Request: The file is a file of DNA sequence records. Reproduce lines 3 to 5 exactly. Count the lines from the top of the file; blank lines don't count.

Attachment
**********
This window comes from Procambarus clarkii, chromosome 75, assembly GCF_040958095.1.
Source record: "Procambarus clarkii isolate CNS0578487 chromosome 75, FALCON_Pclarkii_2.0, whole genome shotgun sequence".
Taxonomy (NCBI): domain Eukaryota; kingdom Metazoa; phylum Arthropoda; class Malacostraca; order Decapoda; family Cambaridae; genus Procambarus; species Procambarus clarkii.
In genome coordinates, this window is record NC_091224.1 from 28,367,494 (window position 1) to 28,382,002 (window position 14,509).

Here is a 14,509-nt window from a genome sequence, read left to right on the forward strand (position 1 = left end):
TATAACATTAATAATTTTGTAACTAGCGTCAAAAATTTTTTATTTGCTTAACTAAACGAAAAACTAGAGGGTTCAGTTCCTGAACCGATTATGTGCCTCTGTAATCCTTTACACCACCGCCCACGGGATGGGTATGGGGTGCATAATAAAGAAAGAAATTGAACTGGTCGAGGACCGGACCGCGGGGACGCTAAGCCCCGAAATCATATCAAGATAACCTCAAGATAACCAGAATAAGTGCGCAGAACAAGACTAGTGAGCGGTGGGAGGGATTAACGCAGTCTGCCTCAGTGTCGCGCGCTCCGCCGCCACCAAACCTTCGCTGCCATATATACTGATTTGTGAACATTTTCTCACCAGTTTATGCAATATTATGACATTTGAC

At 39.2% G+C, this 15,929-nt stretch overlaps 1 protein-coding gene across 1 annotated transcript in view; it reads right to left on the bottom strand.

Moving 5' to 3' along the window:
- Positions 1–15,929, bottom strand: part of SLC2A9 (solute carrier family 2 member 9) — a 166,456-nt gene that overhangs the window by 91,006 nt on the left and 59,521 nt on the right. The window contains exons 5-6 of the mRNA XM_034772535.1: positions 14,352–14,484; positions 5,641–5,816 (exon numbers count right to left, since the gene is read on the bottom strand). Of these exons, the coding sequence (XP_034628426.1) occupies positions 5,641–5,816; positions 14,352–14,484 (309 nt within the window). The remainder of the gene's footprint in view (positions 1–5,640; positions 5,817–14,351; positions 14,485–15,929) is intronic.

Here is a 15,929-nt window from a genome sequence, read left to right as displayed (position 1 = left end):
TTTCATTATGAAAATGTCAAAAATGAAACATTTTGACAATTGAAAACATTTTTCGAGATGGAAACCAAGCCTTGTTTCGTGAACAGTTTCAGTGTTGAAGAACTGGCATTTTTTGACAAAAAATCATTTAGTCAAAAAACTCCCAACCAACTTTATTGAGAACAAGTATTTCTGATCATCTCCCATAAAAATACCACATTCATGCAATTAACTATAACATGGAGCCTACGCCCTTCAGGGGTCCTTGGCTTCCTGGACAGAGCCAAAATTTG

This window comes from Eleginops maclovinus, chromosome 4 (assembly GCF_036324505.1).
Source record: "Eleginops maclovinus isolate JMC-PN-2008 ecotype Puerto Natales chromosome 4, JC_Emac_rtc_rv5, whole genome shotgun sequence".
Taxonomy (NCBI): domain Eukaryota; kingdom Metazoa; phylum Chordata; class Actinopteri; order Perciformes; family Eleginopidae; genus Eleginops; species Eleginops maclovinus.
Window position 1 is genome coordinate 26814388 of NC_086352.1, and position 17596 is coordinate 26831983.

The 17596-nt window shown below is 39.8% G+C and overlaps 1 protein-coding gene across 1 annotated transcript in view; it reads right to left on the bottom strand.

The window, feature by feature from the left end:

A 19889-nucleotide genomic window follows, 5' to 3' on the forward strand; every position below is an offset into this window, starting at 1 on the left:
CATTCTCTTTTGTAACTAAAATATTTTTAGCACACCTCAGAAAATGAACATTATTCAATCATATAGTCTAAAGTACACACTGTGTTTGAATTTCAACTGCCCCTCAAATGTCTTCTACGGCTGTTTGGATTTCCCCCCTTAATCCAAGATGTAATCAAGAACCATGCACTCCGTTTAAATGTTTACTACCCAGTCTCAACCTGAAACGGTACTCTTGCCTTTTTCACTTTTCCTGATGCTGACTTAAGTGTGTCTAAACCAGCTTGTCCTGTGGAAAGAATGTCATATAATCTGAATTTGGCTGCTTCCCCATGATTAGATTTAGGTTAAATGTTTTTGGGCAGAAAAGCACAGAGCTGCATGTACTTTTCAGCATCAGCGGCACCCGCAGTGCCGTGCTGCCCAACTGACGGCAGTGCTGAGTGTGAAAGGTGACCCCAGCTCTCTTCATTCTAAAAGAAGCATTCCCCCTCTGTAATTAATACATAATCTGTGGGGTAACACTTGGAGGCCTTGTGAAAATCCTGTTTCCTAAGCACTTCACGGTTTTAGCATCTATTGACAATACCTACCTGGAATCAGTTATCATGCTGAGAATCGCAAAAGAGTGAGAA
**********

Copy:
Taxonomy (NCBI): domain Eukaryota; kingdom Metazoa; phylum Arthropoda; class Malacostraca; order Decapoda; family Cambaridae; genus Procambarus; species Procambarus clarkii.
In genome coordinates, this window is record NC_091224.1 from 28,367,494 (window position 1) to 28,382,002 (window position 14,509).

Here is a 14,509-nt window from a genome sequence, read left to right on the forward strand (position 1 = left end):